Al Ain boss Zlatko Dalic chose to praise the character of his ailing side despite a last-gasp implosion which threatened their progression to the President’s Cup final.
The dethroned Arabian Gulf League champions were 2-0 ahead as last night’s scrappy semi-final against Bani Yas headed towards the final whistle. A pair of goals from forward Ishak Belfodil and centre midfielder Amer Abdulrahman then produced a stunning end to the 90 minutes, with South Korea international Lee Myung-joo saving the 2014 winners’ blushes with a composed finish during extra time.
“We were very aggressive and very compact for 90 minutes,” said 49-year-old Dalic, who will battle Al Jazira at Zayed Sports City next Sunday for the trophy. “But in two minutes we gave two goals away when everybody said it was over – but it is not until the last minute.
“My team showed a lot of character. All season, it has been a tough time for us.
“To finish the game was a tough job for us, but Inshallah it will be okay and we deserved to win.”
This shock collapse followed a disappointing 1-1 draw with Zob Ahan during their round-of-16 opener in the AFC Champions League, with the tricky decider coming in Iran on Wednesday.
Opposite number Dr Abdullah Miser refused to wallow in misery about a match which, fleetingly, promised so much.
He said: “Don’t tell me hard luck, because this is football. My players played their heart out and were very good all throughout the match.”
The 54-year-old has revived a club going nowhere under predecessor Luis Garcia since his arrival from the UAE Under-23s in March. This was just a third loss in seven matches, and he hoped to be given a longer window to prove his worth next term.
He said: “I didn’t get lot of time with this club, but if we had more time I can get good results.”
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A calamitous defensive error robbed Al Ain of a priceless victory as Zob Ahan escaped with a draw and their unbeaten AFC Champions League record intact.
Douglas’ early opener at a fervent Hazza bin Zayed Stadium reflected the Boss’ first half dominance but their failure to build on that momentum was to cost them dear.
Mohammad Abbasi’s weak header sparked panic between defender Ismail Ahmed and goalkeeper Khalid Essa, bobbling home for a potentially-vital 76th minute away goal to ensure his side will start as favourites to progress to the quarter-finals next week.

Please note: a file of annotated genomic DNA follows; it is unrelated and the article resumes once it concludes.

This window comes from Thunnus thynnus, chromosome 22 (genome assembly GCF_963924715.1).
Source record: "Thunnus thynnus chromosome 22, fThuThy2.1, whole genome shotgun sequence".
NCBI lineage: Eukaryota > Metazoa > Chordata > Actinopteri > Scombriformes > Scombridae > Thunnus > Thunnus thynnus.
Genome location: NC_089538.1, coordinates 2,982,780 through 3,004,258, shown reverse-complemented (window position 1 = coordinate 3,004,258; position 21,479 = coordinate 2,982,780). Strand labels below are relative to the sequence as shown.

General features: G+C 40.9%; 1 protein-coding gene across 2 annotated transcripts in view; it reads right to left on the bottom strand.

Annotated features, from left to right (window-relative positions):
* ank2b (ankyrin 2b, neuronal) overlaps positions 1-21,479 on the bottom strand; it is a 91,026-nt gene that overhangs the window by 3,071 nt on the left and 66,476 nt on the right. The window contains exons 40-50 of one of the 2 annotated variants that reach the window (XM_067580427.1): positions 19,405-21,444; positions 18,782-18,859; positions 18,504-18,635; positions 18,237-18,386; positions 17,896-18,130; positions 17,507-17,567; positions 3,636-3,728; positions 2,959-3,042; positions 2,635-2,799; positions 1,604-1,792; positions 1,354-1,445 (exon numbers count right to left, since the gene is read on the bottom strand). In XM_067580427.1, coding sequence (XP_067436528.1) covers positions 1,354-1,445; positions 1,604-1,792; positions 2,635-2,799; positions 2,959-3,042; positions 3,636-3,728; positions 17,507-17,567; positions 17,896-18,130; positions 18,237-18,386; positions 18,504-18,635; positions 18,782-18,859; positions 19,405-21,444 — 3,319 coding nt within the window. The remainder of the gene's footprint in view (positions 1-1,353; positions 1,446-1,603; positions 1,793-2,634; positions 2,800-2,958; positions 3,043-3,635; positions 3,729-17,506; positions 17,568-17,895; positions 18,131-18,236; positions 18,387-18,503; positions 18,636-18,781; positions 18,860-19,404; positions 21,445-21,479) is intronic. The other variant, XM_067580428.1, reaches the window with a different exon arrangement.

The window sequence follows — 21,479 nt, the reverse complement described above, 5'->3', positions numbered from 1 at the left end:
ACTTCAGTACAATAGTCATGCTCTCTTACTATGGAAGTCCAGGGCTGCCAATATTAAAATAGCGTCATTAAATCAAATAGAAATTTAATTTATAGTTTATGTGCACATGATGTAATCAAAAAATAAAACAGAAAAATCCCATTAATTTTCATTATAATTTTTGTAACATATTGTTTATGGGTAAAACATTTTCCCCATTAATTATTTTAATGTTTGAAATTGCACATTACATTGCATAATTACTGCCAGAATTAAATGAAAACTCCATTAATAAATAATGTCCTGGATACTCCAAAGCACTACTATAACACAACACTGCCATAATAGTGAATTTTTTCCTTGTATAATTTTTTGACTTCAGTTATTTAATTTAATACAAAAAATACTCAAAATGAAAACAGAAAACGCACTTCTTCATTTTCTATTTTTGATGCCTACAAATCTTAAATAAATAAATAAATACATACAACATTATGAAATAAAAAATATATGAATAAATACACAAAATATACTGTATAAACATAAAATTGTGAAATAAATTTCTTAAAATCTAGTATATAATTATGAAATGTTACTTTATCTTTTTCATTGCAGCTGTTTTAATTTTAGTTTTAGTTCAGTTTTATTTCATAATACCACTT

The Boss are finding their feet in this season’s ACL after a stuttering start, which saw them lose their opening two games, and they gained further confidence as a thunderous start was rewarded by a ninth minute opener.
Danilo Asprilla was instrumental, teasing Zob left-back Hashem Beikzadeh and crossing for Mohamed Abdulrahman whose shot was brilliantly blocked on the line by right-back Ali Hamam.
The rebound fell kindly for Lee Myung-joo, who could not quite believe that another superb intervention from Hamam saw the ball deflected behind Zob’s respite was brief. They failed to clear the resulting corner and Brazilian striker Douglas was deadly from six yards as he stabbed in Ismail Ahmed’s volleyed cross.
Colombian speedster Asprilla was torturing Beikzadeh and another good run should have seen the Boss take charge. He cut the ball back to Mohamed Abdulrahman, who saw his shot flicked onto the bar by a brilliant Mohammadrashid Mazaheri fingertip save.
The visitors had arrived in the Garden City on the back of a flourishing group stage showing, Yahya Golmohammadi’s side boasting the best record of all 32 teams.
They stormed into the knockout rounds with 14 points and were one of just two teams – alongside
Uzbekistan’s Lokomotiv Tashkent – to not lose a game.
The Crocodiles were much improved in the second half as they snapped into life, though their equaliser arrived in hugely fortuitous circumstances.
A hopeful ball was pumped into the box and Abbasi’s tame header confused Ahmed and Essa, a nick off the UAE centre-back leaving his club and international colleague clutching at thin air and the visitors grasping a lifeline.
Douglas directed a late header over as the game petered out, with Al Ain left to wonder exactly how they hadn’t won.